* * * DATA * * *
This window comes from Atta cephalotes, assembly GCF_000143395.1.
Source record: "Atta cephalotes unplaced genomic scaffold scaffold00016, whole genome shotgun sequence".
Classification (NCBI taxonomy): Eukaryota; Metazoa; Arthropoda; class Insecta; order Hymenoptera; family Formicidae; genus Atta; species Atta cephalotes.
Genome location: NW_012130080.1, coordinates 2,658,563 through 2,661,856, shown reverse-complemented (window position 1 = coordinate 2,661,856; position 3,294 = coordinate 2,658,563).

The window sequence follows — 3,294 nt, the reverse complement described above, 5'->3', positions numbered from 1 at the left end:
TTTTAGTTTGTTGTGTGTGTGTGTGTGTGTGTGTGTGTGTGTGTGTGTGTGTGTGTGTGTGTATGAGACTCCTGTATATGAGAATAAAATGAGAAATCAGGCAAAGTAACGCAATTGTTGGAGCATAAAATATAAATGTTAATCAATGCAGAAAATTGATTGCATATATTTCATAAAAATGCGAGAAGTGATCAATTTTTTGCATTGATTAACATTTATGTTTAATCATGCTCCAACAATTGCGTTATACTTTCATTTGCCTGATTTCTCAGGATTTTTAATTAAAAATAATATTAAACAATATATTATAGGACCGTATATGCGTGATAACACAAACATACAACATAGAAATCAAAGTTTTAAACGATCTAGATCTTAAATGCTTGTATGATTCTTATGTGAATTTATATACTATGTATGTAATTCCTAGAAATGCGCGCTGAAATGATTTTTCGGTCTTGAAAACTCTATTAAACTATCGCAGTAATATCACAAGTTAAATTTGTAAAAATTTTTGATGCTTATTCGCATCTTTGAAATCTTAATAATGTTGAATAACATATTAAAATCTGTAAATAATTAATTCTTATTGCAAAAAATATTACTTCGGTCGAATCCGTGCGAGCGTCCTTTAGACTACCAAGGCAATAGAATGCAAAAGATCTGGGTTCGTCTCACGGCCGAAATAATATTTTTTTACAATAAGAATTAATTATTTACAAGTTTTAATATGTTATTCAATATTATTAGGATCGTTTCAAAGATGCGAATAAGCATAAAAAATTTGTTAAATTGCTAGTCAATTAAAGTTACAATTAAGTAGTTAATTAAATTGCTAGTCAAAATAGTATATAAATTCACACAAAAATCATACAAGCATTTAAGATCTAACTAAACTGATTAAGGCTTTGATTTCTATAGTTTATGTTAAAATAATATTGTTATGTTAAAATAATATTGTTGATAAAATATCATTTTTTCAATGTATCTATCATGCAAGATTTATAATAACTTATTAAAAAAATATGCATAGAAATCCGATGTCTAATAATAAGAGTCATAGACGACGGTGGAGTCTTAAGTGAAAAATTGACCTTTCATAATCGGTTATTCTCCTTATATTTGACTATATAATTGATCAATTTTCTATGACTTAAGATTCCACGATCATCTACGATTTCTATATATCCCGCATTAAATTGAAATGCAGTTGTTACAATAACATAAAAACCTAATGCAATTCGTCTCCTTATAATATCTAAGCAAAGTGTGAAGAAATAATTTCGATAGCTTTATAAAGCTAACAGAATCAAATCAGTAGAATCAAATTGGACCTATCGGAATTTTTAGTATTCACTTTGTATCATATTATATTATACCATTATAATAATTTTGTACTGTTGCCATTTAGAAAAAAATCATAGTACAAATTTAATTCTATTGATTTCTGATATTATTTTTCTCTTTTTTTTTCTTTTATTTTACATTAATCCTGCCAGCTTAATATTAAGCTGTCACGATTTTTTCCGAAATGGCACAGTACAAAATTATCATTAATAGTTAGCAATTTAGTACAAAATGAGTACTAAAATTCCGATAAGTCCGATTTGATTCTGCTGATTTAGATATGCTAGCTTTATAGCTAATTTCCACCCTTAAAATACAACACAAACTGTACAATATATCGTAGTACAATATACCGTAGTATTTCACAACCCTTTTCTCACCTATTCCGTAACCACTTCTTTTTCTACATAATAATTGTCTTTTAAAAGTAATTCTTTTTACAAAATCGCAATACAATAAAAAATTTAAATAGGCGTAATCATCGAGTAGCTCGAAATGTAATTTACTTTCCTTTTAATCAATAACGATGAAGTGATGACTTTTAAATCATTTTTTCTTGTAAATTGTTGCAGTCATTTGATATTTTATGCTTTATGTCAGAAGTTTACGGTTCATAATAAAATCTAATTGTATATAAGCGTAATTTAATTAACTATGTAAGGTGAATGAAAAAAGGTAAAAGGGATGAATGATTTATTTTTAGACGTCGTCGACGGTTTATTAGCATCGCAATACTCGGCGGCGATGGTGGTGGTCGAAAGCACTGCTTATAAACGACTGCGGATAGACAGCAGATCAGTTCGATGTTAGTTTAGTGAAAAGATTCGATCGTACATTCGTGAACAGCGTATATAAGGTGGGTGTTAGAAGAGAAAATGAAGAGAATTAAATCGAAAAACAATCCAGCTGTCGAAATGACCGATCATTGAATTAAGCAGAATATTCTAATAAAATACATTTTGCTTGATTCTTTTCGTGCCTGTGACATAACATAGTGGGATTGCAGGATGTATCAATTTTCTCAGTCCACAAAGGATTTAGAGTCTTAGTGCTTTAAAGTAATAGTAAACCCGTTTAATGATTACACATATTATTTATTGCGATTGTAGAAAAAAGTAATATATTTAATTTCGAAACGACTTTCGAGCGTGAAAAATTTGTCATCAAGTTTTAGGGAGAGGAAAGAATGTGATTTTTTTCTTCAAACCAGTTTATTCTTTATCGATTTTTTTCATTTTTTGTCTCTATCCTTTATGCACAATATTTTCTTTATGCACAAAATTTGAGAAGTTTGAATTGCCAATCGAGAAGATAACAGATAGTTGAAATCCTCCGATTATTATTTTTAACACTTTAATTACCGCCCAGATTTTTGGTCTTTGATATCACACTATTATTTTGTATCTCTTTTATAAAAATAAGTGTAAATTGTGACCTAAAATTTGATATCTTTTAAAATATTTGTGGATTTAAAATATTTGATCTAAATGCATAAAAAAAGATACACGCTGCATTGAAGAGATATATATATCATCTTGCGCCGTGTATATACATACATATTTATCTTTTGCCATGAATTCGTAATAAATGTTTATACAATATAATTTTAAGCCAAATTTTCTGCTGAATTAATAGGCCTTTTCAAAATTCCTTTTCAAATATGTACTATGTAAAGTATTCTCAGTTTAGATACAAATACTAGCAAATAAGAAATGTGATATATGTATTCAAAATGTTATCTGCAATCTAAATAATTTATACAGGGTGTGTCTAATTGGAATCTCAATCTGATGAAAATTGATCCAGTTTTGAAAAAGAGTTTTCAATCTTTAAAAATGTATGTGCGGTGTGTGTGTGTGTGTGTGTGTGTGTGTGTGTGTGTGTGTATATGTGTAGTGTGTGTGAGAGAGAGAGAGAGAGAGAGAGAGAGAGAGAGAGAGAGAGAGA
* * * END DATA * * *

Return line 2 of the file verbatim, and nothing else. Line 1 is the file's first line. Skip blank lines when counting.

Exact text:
Source record: "Atta cephalotes unplaced genomic scaffold scaffold00016, whole genome shotgun sequence".